Linda M. Reis and Rebecca C. Tyler contributed equally to this work.
FOXE3 plays a significant role in autosomal recessive microphthalmia†
Article first published online: 5 FEB 2010
Copyright © 2010 Wiley-Liss, Inc.
American Journal of Medical Genetics Part A
Volume 152A, Issue 3, pages 582–590, March 2010
How to Cite
Reis, L. M., Tyler, R. C., Schneider, A., Bardakjian, T., Stoler, J. M., Melancon, S. B. and Semina, E. V. (2010), FOXE3 plays a significant role in autosomal recessive microphthalmia. Am. J. Med. Genet., 152A: 582–590. doi: 10.1002/ajmg.a.33257
How to cite this article: Reis LM, Tyler RC, Schneider A, Bardakjian T, Stoler JM, Melancon SB, Semina EV. 2010. FOXE3 plays a significant role in autosomal recessive microphthalmia. Am J Med Genet Part A 152A:582–590.
- Issue published online: 22 FEB 2010
- Article first published online: 5 FEB 2010
- Manuscript Accepted: 13 NOV 2009
- Manuscript Received: 9 SEP 2009
- National Eye Institute. Grant Numbers: EY013606, EY015518
- Children's Research Institute Foundation at Children's Hospital of Wisconsin
- National Center for Research Resources. Grant Number: M01-RR00058
- Mellon Mid-Atlantic Charitable Trusts Albert B. Millett Memorial Fund and Rae S. Uber Trust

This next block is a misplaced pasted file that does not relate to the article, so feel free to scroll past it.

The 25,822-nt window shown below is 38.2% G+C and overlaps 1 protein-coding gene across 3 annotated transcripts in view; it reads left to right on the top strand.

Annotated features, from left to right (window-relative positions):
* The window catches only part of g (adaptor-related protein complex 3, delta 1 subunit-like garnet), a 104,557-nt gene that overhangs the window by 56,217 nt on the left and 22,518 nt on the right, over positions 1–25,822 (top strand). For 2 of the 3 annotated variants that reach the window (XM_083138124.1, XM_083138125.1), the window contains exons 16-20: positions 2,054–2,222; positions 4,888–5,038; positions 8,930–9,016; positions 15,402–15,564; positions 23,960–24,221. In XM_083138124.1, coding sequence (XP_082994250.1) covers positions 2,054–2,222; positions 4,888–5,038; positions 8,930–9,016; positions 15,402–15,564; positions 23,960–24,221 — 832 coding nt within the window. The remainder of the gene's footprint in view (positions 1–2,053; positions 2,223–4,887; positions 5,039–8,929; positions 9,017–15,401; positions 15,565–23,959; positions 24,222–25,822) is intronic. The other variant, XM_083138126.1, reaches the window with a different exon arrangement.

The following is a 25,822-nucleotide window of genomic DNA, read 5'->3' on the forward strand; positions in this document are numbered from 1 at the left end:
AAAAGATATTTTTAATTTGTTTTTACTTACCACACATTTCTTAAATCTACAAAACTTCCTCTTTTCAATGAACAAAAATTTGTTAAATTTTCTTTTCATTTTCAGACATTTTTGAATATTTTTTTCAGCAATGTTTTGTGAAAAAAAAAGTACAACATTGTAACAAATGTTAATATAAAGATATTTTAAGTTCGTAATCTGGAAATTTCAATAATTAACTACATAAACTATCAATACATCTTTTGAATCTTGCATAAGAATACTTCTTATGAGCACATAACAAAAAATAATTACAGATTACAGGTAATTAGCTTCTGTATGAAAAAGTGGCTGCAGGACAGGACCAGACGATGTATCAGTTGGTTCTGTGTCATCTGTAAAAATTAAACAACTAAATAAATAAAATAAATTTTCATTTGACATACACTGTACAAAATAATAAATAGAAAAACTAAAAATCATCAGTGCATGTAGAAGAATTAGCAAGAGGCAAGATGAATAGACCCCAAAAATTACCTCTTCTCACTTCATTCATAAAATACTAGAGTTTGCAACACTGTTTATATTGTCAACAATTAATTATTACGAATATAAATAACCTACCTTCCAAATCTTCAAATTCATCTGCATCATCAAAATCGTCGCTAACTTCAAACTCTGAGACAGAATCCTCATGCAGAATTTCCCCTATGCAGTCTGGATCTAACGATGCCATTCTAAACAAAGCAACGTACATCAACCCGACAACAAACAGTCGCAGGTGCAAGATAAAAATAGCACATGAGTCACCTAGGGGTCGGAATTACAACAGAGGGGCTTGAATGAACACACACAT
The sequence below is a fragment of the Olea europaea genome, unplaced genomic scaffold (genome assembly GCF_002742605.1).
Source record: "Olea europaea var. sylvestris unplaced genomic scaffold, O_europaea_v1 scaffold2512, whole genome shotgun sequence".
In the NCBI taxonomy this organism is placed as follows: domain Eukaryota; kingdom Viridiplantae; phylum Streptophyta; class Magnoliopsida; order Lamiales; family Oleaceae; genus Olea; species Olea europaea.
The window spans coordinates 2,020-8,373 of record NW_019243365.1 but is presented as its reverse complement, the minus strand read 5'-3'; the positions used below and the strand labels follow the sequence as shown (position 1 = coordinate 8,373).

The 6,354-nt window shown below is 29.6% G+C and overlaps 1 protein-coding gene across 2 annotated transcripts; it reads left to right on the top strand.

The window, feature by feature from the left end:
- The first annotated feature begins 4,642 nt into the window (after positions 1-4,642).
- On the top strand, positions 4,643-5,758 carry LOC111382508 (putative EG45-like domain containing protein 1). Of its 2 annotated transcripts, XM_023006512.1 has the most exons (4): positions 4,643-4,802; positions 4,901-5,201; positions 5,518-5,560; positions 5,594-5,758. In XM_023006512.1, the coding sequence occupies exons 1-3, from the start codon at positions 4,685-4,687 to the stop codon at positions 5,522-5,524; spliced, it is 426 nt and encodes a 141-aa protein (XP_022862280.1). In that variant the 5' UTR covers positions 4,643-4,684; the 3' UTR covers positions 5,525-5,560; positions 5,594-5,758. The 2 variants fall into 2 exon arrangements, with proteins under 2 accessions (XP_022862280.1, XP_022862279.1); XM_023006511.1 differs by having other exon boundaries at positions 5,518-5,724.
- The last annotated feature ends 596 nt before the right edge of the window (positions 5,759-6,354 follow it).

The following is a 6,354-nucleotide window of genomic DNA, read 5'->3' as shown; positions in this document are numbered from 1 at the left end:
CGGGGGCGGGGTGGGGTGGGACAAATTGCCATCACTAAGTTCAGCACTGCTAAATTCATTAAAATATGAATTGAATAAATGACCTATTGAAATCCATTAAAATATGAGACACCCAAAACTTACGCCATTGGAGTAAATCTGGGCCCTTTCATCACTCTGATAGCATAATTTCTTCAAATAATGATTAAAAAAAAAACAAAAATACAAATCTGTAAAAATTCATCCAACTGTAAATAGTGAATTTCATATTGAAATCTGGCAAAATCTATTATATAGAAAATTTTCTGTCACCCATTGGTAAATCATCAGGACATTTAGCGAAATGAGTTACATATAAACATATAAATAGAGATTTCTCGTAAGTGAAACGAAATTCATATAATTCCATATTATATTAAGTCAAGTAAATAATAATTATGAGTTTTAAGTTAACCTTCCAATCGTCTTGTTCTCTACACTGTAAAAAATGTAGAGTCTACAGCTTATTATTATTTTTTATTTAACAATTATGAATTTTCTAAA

- Gustavus and Louis Pfeiffer Research Foundation
FOXE3 forkhead transcription factor is essential to lens development in vertebrates. The eyes of Foxe3/foxe3-deficient mice and zebrafish fail to develop normally. In humans, autosomal dominant and recessive mutations in FOXE3 have been associated with variable phenotypes including anterior segment anomalies, cataract, and microphthalmia. We undertook sequencing of FOXE3 in 116 probands with a spectrum of ocular defects ranging from anterior segment dysgenesis and cataract to anophthalmia/microphthalmia. Recessive mutations in FOXE3 were found in four of 26 probands affected with bilateral microphthalmia (15% of all bilateral microphthalmia and 100% of consanguineous families with this phenotype). FOXE3-positive microphthalmia was accompanied by aphakia and/or corneal defects; no other associated systemic anomalies were observed in FOXE3-positive families. The previously reported c.720C > A (p.C240X) nonsense mutation was identified in two additional families in our sample and therefore appears to be recurrent, now reported in three independent microphthalmia families of varied ethnic backgrounds. Several missense variants were identified at varying frequencies in patient and control groups with some apparently being race-specific, which underscores the importance of utilizing race/ethnicity-matched control populations in evaluating the relevance of genetic screening results. In conclusion, FOXE3 mutations represent an important cause of nonsyndromic autosomal recessive bilateral microphthalmia. © 2010 Wiley-Liss, Inc.